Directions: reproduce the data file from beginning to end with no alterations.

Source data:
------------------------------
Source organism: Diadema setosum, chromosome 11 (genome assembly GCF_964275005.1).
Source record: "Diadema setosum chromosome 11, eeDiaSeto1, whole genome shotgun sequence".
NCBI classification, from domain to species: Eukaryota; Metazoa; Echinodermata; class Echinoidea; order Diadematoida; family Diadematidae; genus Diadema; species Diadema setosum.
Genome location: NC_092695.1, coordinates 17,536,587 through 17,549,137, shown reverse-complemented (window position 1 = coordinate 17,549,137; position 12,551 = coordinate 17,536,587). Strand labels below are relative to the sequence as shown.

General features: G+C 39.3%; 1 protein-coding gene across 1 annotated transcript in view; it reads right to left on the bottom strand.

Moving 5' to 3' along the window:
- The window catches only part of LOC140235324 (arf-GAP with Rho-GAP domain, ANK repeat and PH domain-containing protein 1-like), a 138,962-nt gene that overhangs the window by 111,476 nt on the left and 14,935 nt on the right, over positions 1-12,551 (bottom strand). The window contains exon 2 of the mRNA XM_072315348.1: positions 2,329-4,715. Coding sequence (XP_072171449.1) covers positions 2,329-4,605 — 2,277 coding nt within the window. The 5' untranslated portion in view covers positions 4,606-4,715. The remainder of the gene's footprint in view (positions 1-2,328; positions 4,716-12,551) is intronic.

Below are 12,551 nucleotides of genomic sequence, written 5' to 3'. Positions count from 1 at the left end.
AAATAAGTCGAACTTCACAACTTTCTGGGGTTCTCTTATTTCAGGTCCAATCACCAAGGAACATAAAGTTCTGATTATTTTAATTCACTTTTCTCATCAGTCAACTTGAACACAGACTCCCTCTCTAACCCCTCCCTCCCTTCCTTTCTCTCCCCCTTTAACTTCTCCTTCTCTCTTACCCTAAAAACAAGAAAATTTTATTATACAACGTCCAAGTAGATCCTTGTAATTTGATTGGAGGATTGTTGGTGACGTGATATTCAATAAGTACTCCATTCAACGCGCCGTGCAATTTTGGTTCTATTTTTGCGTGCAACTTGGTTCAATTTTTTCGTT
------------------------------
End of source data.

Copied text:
Source organism: Diadema setosum, chromosome 11 (genome assembly GCF_964275005.1).
Source record: "Diadema setosum chromosome 11, eeDiaSeto1, whole genome shotgun sequence".
NCBI classification, from domain to species: Eukaryota; Metazoa; Echinodermata; class Echinoidea; order Diadematoida; family Diadematidae; genus Diadema; species Diadema setosum.
Genome location: NC_092695.1, coordinates 17,536,587 through 17,549,137, shown reverse-complemented (window position 1 = coordinate 17,549,137; position 12,551 = coordinate 17,536,587). Strand labels below are relative to the sequence as shown.

General features: G+C 39.3%; 1 protein-coding gene across 1 annotated transcript in view; it reads right to left on the bottom strand.

Moving 5' to 3' along the window:
- The window catches only part of LOC140235324 (arf-GAP with Rho-GAP domain, ANK repeat and PH domain-containing protein 1-like), a 138,962-nt gene that overhangs the window by 111,476 nt on the left and 14,935 nt on the right, over positions 1-12,551 (bottom strand). The window contains exon 2 of the mRNA XM_072315348.1: positions 2,329-4,715. Coding sequence (XP_072171449.1) covers positions 2,329-4,605 — 2,277 coding nt within the window. The 5' untranslated portion in view covers positions 4,606-4,715. The remainder of the gene's footprint in view (positions 1-2,328; positions 4,716-12,551) is intronic.

Below are 12,551 nucleotides of genomic sequence, written 5' to 3'. Positions count from 1 at the left end.
AAATAAGTCGAACTTCACAACTTTCTGGGGTTCTCTTATTTCAGGTCCAATCACCAAGGAACATAAAGTTCTGATTATTTTAATTCACTTTTCTCATCAGTCAACTTGAACACAGACTCCCTCTCTAACCCCTCCCTCCCTTCCTTTCTCTCCCCCTTTAACTTCTCCTTCTCTCTTACCCTAAAAACAAGAAAATTTTATTATACAACGTCCAAGTAGATCCTTGTAATTTGATTGGAGGATTGTTGGTGACGTGATATTCAATAAGTACTCCATTCAACGCGCCGTGCAATTTTGGTTCTATTTTTGCGTGCAACTTGGTTCAATTTTTTCGTT